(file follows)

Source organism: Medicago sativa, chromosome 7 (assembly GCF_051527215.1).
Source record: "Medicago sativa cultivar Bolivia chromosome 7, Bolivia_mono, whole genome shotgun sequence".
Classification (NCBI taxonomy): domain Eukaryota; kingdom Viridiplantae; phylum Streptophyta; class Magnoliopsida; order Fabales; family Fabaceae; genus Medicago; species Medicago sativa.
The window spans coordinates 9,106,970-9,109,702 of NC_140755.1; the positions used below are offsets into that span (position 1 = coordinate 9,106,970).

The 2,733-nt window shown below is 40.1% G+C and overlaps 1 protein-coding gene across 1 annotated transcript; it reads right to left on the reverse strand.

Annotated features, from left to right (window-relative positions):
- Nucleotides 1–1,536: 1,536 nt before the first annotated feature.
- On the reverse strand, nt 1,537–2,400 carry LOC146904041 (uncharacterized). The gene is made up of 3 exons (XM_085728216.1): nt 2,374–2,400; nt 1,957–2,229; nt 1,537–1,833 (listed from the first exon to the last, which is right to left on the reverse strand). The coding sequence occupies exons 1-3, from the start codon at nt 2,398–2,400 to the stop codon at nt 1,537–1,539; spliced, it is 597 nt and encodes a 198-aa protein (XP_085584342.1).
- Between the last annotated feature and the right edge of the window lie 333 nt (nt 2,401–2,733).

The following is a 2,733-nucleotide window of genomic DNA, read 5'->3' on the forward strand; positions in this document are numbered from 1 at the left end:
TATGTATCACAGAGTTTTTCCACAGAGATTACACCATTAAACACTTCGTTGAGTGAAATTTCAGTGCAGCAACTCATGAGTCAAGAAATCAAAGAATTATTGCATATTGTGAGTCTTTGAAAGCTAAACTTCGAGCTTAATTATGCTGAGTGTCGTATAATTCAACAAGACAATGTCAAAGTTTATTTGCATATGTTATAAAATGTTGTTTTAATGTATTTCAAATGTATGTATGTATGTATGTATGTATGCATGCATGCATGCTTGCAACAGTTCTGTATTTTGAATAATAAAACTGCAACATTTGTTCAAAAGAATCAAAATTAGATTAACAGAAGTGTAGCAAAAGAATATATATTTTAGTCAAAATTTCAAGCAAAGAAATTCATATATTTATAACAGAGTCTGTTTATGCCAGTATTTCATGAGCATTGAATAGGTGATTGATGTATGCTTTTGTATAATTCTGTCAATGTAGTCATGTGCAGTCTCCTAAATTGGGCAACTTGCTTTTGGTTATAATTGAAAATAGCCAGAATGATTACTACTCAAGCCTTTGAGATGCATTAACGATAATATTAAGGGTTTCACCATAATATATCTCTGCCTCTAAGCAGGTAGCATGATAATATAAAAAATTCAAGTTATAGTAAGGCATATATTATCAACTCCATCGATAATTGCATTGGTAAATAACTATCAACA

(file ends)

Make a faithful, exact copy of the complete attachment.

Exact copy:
Source organism: Medicago sativa, chromosome 7 (assembly GCF_051527215.1).
Source record: "Medicago sativa cultivar Bolivia chromosome 7, Bolivia_mono, whole genome shotgun sequence".
Classification (NCBI taxonomy): domain Eukaryota; kingdom Viridiplantae; phylum Streptophyta; class Magnoliopsida; order Fabales; family Fabaceae; genus Medicago; species Medicago sativa.
The window spans coordinates 9,106,970-9,109,702 of NC_140755.1; the positions used below are offsets into that span (position 1 = coordinate 9,106,970).

The 2,733-nt window shown below is 40.1% G+C and overlaps 1 protein-coding gene across 1 annotated transcript; it reads right to left on the reverse strand.

Annotated features, from left to right (window-relative positions):
- Nucleotides 1–1,536: 1,536 nt before the first annotated feature.
- On the reverse strand, nt 1,537–2,400 carry LOC146904041 (uncharacterized). The gene is made up of 3 exons (XM_085728216.1): nt 2,374–2,400; nt 1,957–2,229; nt 1,537–1,833 (listed from the first exon to the last, which is right to left on the reverse strand). The coding sequence occupies exons 1-3, from the start codon at nt 2,398–2,400 to the stop codon at nt 1,537–1,539; spliced, it is 597 nt and encodes a 198-aa protein (XP_085584342.1).
- Between the last annotated feature and the right edge of the window lie 333 nt (nt 2,401–2,733).

The following is a 2,733-nucleotide window of genomic DNA, read 5'->3' on the forward strand; positions in this document are numbered from 1 at the left end:
TATGTATCACAGAGTTTTTCCACAGAGATTACACCATTAAACACTTCGTTGAGTGAAATTTCAGTGCAGCAACTCATGAGTCAAGAAATCAAAGAATTATTGCATATTGTGAGTCTTTGAAAGCTAAACTTCGAGCTTAATTATGCTGAGTGTCGTATAATTCAACAAGACAATGTCAAAGTTTATTTGCATATGTTATAAAATGTTGTTTTAATGTATTTCAAATGTATGTATGTATGTATGTATGTATGCATGCATGCATGCTTGCAACAGTTCTGTATTTTGAATAATAAAACTGCAACATTTGTTCAAAAGAATCAAAATTAGATTAACAGAAGTGTAGCAAAAGAATATATATTTTAGTCAAAATTTCAAGCAAAGAAATTCATATATTTATAACAGAGTCTGTTTATGCCAGTATTTCATGAGCATTGAATAGGTGATTGATGTATGCTTTTGTATAATTCTGTCAATGTAGTCATGTGCAGTCTCCTAAATTGGGCAACTTGCTTTTGGTTATAATTGAAAATAGCCAGAATGATTACTACTCAAGCCTTTGAGATGCATTAACGATAATATTAAGGGTTTCACCATAATATATCTCTGCCTCTAAGCAGGTAGCATGATAATATAAAAAATTCAAGTTATAGTAAGGCATATATTATCAACTCCATCGATAATTGCATTGGTAAATAACTATCAACA